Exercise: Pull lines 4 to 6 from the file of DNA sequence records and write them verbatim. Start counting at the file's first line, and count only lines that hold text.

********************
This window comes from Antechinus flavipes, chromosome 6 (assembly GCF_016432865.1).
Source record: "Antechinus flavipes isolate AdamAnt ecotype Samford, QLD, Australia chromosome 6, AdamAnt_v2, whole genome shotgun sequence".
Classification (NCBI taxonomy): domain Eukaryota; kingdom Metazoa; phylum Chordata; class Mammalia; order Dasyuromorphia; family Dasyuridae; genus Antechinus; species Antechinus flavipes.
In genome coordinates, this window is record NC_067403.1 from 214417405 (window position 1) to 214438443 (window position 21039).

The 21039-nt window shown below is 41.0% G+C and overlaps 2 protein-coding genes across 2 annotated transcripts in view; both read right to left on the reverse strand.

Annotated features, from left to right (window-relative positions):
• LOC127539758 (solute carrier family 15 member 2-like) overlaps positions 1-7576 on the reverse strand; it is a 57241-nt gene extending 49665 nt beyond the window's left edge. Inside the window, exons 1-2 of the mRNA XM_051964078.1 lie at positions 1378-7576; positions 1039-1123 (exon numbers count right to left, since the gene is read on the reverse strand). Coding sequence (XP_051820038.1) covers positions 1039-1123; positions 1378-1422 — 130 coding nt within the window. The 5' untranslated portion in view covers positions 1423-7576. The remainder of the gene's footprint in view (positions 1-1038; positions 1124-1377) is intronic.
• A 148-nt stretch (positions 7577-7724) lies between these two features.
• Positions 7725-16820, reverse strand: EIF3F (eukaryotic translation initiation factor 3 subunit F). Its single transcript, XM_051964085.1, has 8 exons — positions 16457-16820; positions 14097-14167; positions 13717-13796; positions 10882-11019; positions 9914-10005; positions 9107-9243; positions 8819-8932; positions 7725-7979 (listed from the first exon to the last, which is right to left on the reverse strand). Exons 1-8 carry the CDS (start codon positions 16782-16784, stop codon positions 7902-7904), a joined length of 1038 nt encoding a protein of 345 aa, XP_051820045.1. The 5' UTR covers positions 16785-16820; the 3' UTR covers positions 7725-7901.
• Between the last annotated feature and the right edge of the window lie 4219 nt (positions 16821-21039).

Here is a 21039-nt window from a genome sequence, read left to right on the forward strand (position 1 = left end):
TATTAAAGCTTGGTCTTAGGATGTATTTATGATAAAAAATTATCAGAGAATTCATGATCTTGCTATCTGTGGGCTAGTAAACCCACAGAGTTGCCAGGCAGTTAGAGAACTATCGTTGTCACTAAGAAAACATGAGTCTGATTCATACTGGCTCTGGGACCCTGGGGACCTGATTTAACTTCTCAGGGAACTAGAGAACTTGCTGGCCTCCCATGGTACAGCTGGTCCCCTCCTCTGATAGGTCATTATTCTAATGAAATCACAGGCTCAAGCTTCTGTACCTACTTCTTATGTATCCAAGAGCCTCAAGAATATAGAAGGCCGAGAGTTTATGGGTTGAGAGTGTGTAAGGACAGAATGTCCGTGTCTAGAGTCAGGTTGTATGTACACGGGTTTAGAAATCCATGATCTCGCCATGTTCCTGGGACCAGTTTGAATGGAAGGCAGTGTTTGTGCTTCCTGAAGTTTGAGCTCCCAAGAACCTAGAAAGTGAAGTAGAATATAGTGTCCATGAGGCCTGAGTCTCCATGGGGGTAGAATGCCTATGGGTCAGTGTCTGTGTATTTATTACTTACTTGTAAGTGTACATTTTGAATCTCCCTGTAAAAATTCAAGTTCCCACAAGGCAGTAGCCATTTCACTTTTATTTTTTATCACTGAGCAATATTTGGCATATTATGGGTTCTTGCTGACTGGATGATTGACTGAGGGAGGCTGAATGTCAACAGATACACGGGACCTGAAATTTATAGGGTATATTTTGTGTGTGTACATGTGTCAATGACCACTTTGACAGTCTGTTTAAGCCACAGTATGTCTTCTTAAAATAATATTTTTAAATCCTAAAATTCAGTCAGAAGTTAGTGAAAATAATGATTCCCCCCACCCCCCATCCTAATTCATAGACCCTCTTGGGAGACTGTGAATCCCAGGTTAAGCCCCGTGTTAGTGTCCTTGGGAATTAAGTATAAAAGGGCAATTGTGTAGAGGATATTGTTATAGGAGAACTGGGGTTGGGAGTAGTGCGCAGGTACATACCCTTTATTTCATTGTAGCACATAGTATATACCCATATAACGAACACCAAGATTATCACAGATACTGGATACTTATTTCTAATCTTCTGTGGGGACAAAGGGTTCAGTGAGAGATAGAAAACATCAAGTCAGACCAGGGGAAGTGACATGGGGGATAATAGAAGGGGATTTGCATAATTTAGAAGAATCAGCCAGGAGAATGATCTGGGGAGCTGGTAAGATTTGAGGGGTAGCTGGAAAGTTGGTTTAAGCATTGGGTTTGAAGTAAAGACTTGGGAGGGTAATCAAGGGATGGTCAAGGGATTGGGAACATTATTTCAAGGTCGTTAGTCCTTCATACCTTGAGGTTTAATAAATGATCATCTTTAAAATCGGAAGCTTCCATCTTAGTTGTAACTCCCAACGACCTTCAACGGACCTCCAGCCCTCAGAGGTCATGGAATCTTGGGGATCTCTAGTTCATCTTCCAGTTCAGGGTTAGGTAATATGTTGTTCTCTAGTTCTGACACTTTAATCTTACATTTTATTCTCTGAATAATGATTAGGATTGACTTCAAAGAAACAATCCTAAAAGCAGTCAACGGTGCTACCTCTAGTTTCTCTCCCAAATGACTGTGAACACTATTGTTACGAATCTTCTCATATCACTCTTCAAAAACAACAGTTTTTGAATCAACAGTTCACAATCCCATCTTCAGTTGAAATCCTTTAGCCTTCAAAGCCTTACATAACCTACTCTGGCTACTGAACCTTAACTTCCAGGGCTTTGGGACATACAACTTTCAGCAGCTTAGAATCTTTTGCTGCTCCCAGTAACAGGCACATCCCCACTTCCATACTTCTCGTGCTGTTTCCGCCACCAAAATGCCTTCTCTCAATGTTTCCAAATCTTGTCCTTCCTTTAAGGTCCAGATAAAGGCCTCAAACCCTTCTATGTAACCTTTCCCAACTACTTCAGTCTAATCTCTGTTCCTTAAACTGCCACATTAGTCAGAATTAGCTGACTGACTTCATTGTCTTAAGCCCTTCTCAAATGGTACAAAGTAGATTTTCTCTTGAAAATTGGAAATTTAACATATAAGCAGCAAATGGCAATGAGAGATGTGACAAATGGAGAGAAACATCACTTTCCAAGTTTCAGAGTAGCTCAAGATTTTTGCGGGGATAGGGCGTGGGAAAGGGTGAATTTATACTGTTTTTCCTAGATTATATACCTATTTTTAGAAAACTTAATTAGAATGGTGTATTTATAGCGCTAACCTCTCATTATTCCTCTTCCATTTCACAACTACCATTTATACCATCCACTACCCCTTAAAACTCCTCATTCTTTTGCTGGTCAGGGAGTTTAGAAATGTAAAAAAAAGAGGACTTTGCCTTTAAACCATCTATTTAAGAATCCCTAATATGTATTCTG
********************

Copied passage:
In genome coordinates, this window is record NC_067403.1 from 214417405 (window position 1) to 214438443 (window position 21039).

The 21039-nt window shown below is 41.0% G+C and overlaps 2 protein-coding genes across 2 annotated transcripts in view; both read right to left on the reverse strand.

Annotated features, from left to right (window-relative positions):